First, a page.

Could Chicago Cubs outfielder Alfonso Soriano have helped a contending team down the stretch?
As the 2012 Major League Baseball season enters its sixth month of play, most teams now have 28 or 29 games left during the regular season.
GMs across the league spent the first few months evaluating teams, determining strengths and weaknesses, and identifying needs.
The next two months were spent trying to address those needs, weighing factors such as taking on additional salary and the cost of return (in terms of prospects and current MLB players), and determining whether or not to rent or acquire for long-term potential.
While many teams addressed various specific needs, there are still holes on each team that were left unfilled.
Here, we'll take a look at those holes and address the needs that weren't met for each MLB team.
In 2011 starter Daniel Hudson was an integral part of the success for the Arizona Diamondbacks, settling in nicely as the No. 2 starter behind Ian Kennedy and helping the D-Backs capture the NL West.
The 2012 season was a different story, as Hudson struggled out of the gates, finally being shut down on June 26 after a disastrous 1.2-inning effort against the Atlanta Braves and undergoing season-ending Tommy John surgery.
At the time, the D-Backs were 37-35 and certainly well within range of a possible postseason berth once again.
Exploring options to acquire a veteran starter to replace Hudson was not a priority for the D-Backs at the time, and they now find themselves with a 66-69 record and little hope of returning to the playoffs.
The Atlanta Braves addressed several needs during the weeks leading up to the trade deadline in July and the waiver-trade deadline in August.
They acquired Paul Maholm to help stabilize the starting rotation, they acquired Reed Johnson to add bench depth and extra outfield help, and they brought in both Lyle Overbay and Jeff Baker as added insurance, as well.
However, center fielder Michael Bourn remains without a contract extension, and while that may not hurt the Braves this season, it could have more long-term implications.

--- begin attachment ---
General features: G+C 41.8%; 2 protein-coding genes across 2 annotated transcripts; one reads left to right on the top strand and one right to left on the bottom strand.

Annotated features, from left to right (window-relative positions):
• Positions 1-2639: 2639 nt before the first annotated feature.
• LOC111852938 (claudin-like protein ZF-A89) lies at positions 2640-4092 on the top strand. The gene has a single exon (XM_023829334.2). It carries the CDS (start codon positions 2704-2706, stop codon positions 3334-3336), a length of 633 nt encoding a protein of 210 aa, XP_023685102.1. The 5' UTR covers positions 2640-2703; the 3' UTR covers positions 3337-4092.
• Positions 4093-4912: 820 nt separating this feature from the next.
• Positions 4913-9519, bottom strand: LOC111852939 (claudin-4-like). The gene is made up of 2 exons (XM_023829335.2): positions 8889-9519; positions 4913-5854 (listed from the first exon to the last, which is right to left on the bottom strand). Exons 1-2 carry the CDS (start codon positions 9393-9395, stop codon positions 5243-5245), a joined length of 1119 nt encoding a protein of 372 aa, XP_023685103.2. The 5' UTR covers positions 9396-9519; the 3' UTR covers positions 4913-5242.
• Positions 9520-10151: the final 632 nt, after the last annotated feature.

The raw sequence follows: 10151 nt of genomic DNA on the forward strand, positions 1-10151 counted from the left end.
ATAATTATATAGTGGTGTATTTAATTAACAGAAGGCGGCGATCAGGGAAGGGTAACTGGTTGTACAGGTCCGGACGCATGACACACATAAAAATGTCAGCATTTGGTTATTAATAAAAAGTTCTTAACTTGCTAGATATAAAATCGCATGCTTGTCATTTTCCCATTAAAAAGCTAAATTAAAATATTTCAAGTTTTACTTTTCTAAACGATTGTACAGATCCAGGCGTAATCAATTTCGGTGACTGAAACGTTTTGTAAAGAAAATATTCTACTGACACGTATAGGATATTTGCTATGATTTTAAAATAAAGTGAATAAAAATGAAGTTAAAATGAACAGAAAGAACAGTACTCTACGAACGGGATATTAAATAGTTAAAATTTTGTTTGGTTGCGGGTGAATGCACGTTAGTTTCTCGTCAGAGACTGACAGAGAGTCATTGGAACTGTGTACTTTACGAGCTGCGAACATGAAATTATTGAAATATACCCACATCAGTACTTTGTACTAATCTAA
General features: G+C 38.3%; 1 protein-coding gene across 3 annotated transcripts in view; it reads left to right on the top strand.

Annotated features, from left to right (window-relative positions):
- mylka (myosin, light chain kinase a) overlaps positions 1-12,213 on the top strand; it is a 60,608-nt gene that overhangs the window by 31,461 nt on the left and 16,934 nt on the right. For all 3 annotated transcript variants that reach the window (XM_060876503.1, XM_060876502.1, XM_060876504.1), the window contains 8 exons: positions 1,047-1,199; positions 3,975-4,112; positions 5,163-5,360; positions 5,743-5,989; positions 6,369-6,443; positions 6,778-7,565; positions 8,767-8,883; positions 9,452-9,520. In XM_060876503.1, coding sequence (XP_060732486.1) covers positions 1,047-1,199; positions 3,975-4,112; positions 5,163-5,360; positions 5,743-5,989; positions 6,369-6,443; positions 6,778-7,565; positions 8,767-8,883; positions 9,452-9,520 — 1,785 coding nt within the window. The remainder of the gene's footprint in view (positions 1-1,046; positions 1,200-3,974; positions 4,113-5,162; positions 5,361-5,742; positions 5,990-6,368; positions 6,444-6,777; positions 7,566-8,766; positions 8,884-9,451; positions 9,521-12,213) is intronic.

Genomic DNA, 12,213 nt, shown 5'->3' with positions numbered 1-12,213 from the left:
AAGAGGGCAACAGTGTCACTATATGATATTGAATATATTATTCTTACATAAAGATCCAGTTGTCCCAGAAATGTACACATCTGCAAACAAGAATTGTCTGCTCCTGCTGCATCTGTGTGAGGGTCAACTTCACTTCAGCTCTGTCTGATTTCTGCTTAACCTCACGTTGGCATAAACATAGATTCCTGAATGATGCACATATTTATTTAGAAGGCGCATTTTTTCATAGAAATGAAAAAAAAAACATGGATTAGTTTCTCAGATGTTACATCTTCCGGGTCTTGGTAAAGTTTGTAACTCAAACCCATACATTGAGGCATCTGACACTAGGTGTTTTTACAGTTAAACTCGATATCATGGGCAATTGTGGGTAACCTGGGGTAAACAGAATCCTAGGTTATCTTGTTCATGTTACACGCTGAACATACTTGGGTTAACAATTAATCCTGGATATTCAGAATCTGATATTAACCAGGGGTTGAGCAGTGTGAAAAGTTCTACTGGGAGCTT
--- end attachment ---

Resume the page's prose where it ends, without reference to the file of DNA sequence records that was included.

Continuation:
With a .285 average and 38 stolen bases, Bourn has stabilized the top of the batting order and adds an element of speed not seen in Atlanta in quite some time. As each day passes, Bourn's price tag keeps going up, possibly to the point where the Braves won't be able to meet his demands.
Nolan Reimold's absence has caused O's manager Buck Showalter to use a variety of options in left field.
The Baltimore Orioles have pulled all the right strings in putting themselves into playoff contention, holding down one of two wild-card slots in the American League and finding themselves just one game behind the New York Yankees in the AL East entering play on Tuesday.
It's hard to say that the O's haven't at least tried to address needs, but since left fielder Nolan Reimold was lost for most of the season with a herniated disk in his neck on April 30, the Orioles have used 11 different players to fill the void in left.
Nate McLouth, signed by the Orioles in early June after his release from the Pittsburgh Pirates, has filled in since early August, but no one has been able to match Reimold's production overall.
Mananger Buck Showalter did a great job mixing and matching, but having a veteran in place on an everyday basis may have been a better solution.
The Boston Red Sox rid themselves of Josh Beckett, Adrian Gonzalez, Carl Crawford and Nick Punto on Aug. 25. They should have been making moves far earlier than that.
After the epic collapse last September and the scathing report of clubhouse shenanigans issued by Bob Hohler of The Boston Globe last fall detailing the many problems in the Red Sox clubhouse, Boston's front office responded by not bringing back manager Terry Francona and allowing GM Theo Epstein to flee to Chicago.
The clubhouse cancers remained.
For the first four-plus months of the 2012 season, the Red Sox dealt not only with injuries and poor performance on the field, but also with ongoing issues in the clubhouse that continued to wreak havoc in a town already sick to death of the drama.